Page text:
The Ontario Municipal Board (OMB) has turned down a Vancouver-based developer’s bid to build a 58-unit condo complex on the shores of Stony Lake.
The complex would have been located along a six-kilometre stretch adjacent to Burleigh Falls.
Jen Lewis, the treasurer with the group, Friends of Fraser Wetlands, called the decision a victory.
“Everywhere we went this weekend, everyone was like, ‘Yeah!'” Lewis said, raising her arms over her head in a ‘V,’ symbol.
Friends of Fraser Wetlands has opposed the development since it first came to its attention three years ago. The group argued to the OMB that the development put two provincially significant wetlands and 450 animal species at risk, and jeopardized the overall health of Stony Lake.
“And we won outright on that score,” said lawyer David Donnelly, who represented Friends of Fraser Wetlands and Curve Lake First Nation during the multi-week OMB hearing.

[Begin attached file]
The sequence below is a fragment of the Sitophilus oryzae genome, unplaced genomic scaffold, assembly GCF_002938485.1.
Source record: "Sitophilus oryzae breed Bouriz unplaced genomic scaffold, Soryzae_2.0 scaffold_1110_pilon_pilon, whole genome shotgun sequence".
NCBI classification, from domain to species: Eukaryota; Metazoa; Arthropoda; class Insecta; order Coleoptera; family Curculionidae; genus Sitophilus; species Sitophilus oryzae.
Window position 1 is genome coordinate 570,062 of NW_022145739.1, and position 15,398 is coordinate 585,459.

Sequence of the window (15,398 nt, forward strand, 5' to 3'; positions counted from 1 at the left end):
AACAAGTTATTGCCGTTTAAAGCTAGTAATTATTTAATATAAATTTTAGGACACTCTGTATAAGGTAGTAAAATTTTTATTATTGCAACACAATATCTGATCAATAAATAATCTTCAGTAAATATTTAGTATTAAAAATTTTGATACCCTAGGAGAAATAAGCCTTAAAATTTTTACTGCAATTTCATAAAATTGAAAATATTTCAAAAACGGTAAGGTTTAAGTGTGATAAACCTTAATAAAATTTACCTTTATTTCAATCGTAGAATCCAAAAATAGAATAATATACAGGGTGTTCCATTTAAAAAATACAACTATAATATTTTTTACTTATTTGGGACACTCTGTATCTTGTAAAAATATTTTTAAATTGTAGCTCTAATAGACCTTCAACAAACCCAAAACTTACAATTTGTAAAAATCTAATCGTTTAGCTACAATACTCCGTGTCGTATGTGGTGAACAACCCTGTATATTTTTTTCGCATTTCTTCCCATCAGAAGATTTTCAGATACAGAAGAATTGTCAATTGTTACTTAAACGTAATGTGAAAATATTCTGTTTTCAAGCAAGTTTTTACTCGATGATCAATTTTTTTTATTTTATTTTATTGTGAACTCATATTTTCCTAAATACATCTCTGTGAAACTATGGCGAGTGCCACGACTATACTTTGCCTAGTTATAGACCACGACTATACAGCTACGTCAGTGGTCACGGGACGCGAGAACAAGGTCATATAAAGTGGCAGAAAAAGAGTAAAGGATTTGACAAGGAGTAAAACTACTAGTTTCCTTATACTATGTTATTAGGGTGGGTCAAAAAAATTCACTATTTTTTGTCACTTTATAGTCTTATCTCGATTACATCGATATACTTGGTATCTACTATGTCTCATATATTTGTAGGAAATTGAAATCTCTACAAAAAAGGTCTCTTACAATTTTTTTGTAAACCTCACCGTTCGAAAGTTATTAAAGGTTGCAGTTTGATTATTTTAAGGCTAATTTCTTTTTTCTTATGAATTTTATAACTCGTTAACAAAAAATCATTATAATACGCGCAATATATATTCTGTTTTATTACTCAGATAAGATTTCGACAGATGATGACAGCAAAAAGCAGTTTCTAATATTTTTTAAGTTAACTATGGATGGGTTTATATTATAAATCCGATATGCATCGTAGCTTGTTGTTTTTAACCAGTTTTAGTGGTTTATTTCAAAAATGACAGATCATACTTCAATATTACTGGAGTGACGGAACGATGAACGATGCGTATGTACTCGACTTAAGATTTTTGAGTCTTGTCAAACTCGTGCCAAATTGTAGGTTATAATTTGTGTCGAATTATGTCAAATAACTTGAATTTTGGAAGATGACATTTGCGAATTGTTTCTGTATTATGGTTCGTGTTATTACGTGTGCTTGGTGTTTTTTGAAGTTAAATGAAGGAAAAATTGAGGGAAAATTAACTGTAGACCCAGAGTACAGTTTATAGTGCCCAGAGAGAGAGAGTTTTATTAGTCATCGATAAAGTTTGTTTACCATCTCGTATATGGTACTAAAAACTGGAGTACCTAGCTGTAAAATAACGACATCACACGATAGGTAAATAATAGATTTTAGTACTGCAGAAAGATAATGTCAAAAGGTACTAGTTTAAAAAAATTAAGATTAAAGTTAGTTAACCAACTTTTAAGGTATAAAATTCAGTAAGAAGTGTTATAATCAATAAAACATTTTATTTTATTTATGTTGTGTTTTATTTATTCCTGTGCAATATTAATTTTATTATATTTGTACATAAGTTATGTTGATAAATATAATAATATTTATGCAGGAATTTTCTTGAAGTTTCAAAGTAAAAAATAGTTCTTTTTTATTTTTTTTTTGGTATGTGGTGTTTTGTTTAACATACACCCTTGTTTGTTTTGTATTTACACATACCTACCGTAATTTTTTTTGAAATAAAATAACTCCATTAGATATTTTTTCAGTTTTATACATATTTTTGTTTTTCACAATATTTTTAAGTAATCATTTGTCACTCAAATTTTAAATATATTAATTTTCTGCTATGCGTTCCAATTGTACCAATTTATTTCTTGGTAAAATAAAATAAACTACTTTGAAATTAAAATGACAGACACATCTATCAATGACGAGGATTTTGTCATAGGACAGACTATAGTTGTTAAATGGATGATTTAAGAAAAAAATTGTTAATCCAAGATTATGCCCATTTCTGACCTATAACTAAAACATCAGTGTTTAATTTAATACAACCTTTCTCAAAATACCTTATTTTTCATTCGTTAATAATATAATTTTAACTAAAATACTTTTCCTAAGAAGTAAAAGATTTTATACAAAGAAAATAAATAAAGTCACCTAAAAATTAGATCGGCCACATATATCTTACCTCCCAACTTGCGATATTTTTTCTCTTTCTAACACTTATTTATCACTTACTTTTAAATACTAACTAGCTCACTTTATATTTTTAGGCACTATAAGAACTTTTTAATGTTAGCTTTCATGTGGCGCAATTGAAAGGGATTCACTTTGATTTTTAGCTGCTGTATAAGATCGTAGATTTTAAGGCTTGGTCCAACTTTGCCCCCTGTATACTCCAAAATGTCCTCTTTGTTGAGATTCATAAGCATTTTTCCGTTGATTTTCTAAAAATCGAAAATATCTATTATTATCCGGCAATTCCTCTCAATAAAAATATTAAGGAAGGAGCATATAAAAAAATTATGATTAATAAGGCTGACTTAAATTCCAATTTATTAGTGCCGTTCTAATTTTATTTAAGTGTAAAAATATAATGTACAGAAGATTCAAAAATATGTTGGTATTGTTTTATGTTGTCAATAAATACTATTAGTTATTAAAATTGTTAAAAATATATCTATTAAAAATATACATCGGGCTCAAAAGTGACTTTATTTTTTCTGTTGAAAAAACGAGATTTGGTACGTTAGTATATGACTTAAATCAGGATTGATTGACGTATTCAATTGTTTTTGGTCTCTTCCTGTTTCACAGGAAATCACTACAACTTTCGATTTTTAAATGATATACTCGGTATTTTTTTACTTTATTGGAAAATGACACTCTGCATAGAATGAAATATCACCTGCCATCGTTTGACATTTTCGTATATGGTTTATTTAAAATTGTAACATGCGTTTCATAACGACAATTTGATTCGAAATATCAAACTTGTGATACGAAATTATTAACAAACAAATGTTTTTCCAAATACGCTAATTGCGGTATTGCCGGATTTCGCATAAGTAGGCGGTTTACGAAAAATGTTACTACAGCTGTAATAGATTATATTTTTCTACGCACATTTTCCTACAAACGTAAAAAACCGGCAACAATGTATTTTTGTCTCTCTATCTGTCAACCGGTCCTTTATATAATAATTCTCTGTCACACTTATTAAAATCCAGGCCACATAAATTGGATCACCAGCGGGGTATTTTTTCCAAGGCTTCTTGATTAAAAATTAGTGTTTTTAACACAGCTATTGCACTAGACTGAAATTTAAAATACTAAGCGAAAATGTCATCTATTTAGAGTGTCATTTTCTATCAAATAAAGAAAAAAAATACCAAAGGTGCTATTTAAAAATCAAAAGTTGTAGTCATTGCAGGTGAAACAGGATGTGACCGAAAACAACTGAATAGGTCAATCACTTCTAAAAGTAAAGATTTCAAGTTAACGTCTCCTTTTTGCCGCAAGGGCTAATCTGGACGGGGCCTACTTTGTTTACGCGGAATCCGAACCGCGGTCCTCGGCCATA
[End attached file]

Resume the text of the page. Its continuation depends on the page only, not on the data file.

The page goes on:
“Our star witness on that point, Gord Miller, told me he thinks this is one of the first and best decisions where wetland complexes have been recognized, and now protected.”
“The decision is a new roadmap for land-use protection for Provincially Significant Wetlands and Blanding’s Turtle habitat,” Donnelly added.
“Given that the Township produced no environmental evidence and there is no Conservation Authority in the area, the decision vividly underscores the necessity and value of citizen group participation in protecting the planet.”
The FFW worked closely with Curve Lake First Nation to oppose the project.
“Our Elders asked us to save this wilderness and all the species in it, to respect the ancestors and the land they frequented many years ago,” said Curve Lake First Nation Chief Phyllis Williams.
“These historic reminders were told at Council and at the hearing, and evidence is still in abundance all along the north shore of Stoney Lake.”
The hearing took place in September 2016, and ran for about four weeks.
The developer, Burleigh Bay Corporation, was not available for comment on Tuesday.
In addition to the 58 units, the condo complex would have included a community centre, parking, docks and new roads through the area.
“We’re elated. This gives the Kawarthas a breathtaking opportunity to preserve an extraordinary natural setting that can’t be replaced,” stated FFW director Heather Brooks-Hill, a third-generation resident.